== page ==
One of the things I love about our state and national parks is that no matter how often I visit, there’s almost always something new to discover.
This is especially the case as the seasons change from winter to spring.
On March 20, 2022, I carved out enough time in my afternoon to fit in a quick activation of Tuttle Educational State Forest. My main goal, in truth, was fitting in a nice hike–the weather was beautiful, although it was rather gusty.
I needed a little “radio therapy” that day as I had been spending time in the hospital with my mom who had a nasty case of pneumonia. This was a few weeks ago and she’s feeling much better now, thankfully, but those hospital weeks in March were pretty stressful for all of us.
Field activations are such an effective way for me to get in a little exercise, a little radio time, and clear my mind; again, proper “radio therapy.”
Tuttle Educational State Forest (K-4861)
For this trip, I packed the Elecraft KX1 field kit which included my K6ARK EFHW antenna since that was the last pairing I’d used int he field (click here to read that report). I did, however, transfer the KX1 to my new Pelican 1060 waterproof case.
I actually have a solid yellow Pelican 1060 case for the KX1, but after reading about Leo’s QCX-mini field kit built in a clear-topped Peli 1060, I realized how much I missed having a clear lid on the 1060. I checked Amazon and discovered that their blue one was on sale, so I grabbed one. This was a total impulse purchase, by the way.
And for the record: I’m accused of being a radio enabler on a daily basis, but in my defence I promise the enabling works both ways! I’ve bought so many things based on reader recommendations. 🙂
I wasn’t sure where I’d setup to play radio at Tuttle–there are so many options–but I knew I’d find a new-to-me spot somewhere in the forest along one of their many trails.
I started the hike and quickly noticed that the park recently re-blazed all of their trails–very nice.
With new blazing, I was able to find spur trails I’d previously overlooked. One, in fact, was the “Gazebo Trail.”
I had heard about this trail but never actively sought it out. Last year, one of the park rangers told me it might be a nice spot to set up my station, but admitted that it was in a big clearing and the trees surrounding it weren’t terribly tall.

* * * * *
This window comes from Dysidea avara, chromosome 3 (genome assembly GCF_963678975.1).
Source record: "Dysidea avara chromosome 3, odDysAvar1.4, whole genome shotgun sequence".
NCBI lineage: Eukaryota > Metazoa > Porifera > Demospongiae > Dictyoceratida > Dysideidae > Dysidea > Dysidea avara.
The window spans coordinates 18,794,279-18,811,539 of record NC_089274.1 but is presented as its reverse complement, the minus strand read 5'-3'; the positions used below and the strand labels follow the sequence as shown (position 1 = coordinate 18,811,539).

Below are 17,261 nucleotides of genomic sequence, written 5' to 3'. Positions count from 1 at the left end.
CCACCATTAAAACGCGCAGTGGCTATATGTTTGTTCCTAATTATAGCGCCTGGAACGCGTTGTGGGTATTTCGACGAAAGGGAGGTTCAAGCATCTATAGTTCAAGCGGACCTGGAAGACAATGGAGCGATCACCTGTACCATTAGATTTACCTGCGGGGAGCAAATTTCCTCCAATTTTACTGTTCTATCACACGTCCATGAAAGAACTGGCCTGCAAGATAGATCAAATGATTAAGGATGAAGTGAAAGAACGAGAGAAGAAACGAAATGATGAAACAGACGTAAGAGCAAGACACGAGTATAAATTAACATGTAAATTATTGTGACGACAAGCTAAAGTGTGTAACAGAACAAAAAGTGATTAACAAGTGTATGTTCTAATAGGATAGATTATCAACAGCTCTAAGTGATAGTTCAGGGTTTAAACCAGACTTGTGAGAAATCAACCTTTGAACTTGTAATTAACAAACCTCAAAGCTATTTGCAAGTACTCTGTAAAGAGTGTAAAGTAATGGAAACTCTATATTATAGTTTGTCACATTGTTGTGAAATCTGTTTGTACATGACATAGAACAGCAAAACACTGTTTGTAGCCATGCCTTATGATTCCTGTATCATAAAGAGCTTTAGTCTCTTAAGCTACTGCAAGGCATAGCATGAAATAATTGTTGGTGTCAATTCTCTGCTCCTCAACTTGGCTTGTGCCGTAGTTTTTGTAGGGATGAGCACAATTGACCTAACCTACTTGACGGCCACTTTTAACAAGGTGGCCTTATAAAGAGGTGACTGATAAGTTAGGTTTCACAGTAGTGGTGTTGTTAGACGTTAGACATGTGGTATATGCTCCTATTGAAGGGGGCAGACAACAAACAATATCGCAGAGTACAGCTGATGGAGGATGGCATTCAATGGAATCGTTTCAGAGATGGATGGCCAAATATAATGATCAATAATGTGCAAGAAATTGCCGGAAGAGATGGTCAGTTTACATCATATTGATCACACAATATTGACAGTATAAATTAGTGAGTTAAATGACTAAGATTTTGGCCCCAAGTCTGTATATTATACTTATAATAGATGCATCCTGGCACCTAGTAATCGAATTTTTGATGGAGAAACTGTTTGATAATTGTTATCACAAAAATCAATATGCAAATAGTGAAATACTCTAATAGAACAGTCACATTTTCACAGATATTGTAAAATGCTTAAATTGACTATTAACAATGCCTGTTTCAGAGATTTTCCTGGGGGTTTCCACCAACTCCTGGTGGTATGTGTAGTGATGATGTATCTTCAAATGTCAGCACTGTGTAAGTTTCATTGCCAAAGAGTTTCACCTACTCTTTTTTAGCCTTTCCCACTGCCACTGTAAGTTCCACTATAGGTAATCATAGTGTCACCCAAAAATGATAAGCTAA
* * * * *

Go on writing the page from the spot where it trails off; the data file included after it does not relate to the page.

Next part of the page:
All I can say is, I’m very glad I took the Gazebo Trail!
As I exited the trail, I could see the clearing and gazebo ahead and to my right, a very nice swing.
I instantly noticed at least four or five excellent spots to set up my gear, but the gazebo was calling me!
I walked up to the gazebo: what a fantastic space to play radio. I knew I’d be returning here frequently in the summer months when the cover/shade would be appreciated.
Better yet? The gazebo sits on a hill with amazing views of Grandfather Mountain (a SOTA summit I’ll be hitting later this year!).
Although the trees on the back side of the Gazebo were relatively short, they were absolutely fine for hanging a lightweight 40 meter EFHW.
I actually include the full antenna deployment in my activation video (see below) including a total of three attempts to launch the throw line over the “perfect” branch. Those of you who think I’m some sort of master at launching throw lines will soon see that tales of my line skills have been grossly over exaggerated!
- Elecraft KX1
- Pelican 1060 Weatherproof Case (affiliate link)
- Koh-I-Noor .9 mm Mechanical Pencil (affiliate link)
- Moleskine Cahier Journal (affiliate link)
- K6ARK Antenna Kit (affiliate link)
- N0SA SOTA Paddle (note: no longer in production)
- Spec-Ops Brand T.H.E. Pack EDC
- Bioenno 3 aH LiFePo Battery (Model BLF-1203AB)
- Mini Arborist throw line kit: Tom Bihn Small Travel Tray, Marlow KF1050 Excel 2mm Throwline, and Weaver 8 or 10oz weight
- Tom Bihn Large Travel Tray
- Rite In The Rain Weatherproof Cover/Pouch (affiliate link)
- N0RNM 3D printed knee board
- Camera: OSMO Action Camera (affiliate link)
After deploying the antenna, I very quickly set up the KX1 in the Gazebo.